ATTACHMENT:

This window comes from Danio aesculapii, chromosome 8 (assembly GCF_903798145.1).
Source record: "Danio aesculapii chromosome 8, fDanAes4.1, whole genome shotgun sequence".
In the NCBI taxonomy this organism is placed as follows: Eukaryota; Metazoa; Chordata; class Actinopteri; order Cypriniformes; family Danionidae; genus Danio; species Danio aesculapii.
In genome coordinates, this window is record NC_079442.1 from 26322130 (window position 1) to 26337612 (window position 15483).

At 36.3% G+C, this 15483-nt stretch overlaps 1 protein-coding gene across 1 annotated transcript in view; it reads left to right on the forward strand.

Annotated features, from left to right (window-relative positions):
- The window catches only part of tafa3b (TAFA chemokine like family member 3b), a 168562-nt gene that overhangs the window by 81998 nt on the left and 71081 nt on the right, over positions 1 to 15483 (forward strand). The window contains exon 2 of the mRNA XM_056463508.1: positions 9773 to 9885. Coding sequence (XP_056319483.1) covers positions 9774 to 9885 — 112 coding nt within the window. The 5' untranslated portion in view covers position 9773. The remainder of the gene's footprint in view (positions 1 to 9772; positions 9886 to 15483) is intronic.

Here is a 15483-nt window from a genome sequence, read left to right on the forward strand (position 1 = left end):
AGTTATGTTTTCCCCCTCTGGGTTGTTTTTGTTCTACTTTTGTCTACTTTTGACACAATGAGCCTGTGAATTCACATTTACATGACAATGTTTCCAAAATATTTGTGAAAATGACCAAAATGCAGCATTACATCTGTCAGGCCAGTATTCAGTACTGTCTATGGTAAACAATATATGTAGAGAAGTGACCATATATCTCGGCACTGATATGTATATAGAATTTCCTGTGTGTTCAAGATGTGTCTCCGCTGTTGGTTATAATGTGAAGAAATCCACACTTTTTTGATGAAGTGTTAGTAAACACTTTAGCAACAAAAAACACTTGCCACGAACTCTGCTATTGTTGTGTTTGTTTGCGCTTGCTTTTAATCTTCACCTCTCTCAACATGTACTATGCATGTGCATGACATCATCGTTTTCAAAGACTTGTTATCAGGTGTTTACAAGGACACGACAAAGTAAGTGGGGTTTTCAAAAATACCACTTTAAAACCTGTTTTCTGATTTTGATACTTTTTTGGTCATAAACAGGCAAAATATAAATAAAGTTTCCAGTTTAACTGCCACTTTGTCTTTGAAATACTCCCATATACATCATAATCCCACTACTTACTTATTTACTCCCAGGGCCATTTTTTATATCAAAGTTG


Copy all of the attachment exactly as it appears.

This window comes from Danio aesculapii, chromosome 8 (assembly GCF_903798145.1).
Source record: "Danio aesculapii chromosome 8, fDanAes4.1, whole genome shotgun sequence".
In the NCBI taxonomy this organism is placed as follows: Eukaryota; Metazoa; Chordata; class Actinopteri; order Cypriniformes; family Danionidae; genus Danio; species Danio aesculapii.
In genome coordinates, this window is record NC_079442.1 from 26322130 (window position 1) to 26337612 (window position 15483).

At 36.3% G+C, this 15483-nt stretch overlaps 1 protein-coding gene across 1 annotated transcript in view; it reads left to right on the forward strand.

Annotated features, from left to right (window-relative positions):
- The window catches only part of tafa3b (TAFA chemokine like family member 3b), a 168562-nt gene that overhangs the window by 81998 nt on the left and 71081 nt on the right, over positions 1 to 15483 (forward strand). The window contains exon 2 of the mRNA XM_056463508.1: positions 9773 to 9885. Coding sequence (XP_056319483.1) covers positions 9774 to 9885 — 112 coding nt within the window. The 5' untranslated portion in view covers position 9773. The remainder of the gene's footprint in view (positions 1 to 9772; positions 9886 to 15483) is intronic.

Here is a 15483-nt window from a genome sequence, read left to right on the forward strand (position 1 = left end):
AGTTATGTTTTCCCCCTCTGGGTTGTTTTTGTTCTACTTTTGTCTACTTTTGACACAATGAGCCTGTGAATTCACATTTACATGACAATGTTTCCAAAATATTTGTGAAAATGACCAAAATGCAGCATTACATCTGTCAGGCCAGTATTCAGTACTGTCTATGGTAAACAATATATGTAGAGAAGTGACCATATATCTCGGCACTGATATGTATATAGAATTTCCTGTGTGTTCAAGATGTGTCTCCGCTGTTGGTTATAATGTGAAGAAATCCACACTTTTTTGATGAAGTGTTAGTAAACACTTTAGCAACAAAAAACACTTGCCACGAACTCTGCTATTGTTGTGTTTGTTTGCGCTTGCTTTTAATCTTCACCTCTCTCAACATGTACTATGCATGTGCATGACATCATCGTTTTCAAAGACTTGTTATCAGGTGTTTACAAGGACACGACAAAGTAAGTGGGGTTTTCAAAAATACCACTTTAAAACCTGTTTTCTGATTTTGATACTTTTTTGGTCATAAACAGGCAAAATATAAATAAAGTTTCCAGTTTAACTGCCACTTTGTCTTTGAAATACTCCCATATACATCATAATCCCACTACTTACTTATTTACTCCCAGGGCCATTTTTTATATCAAAGTTG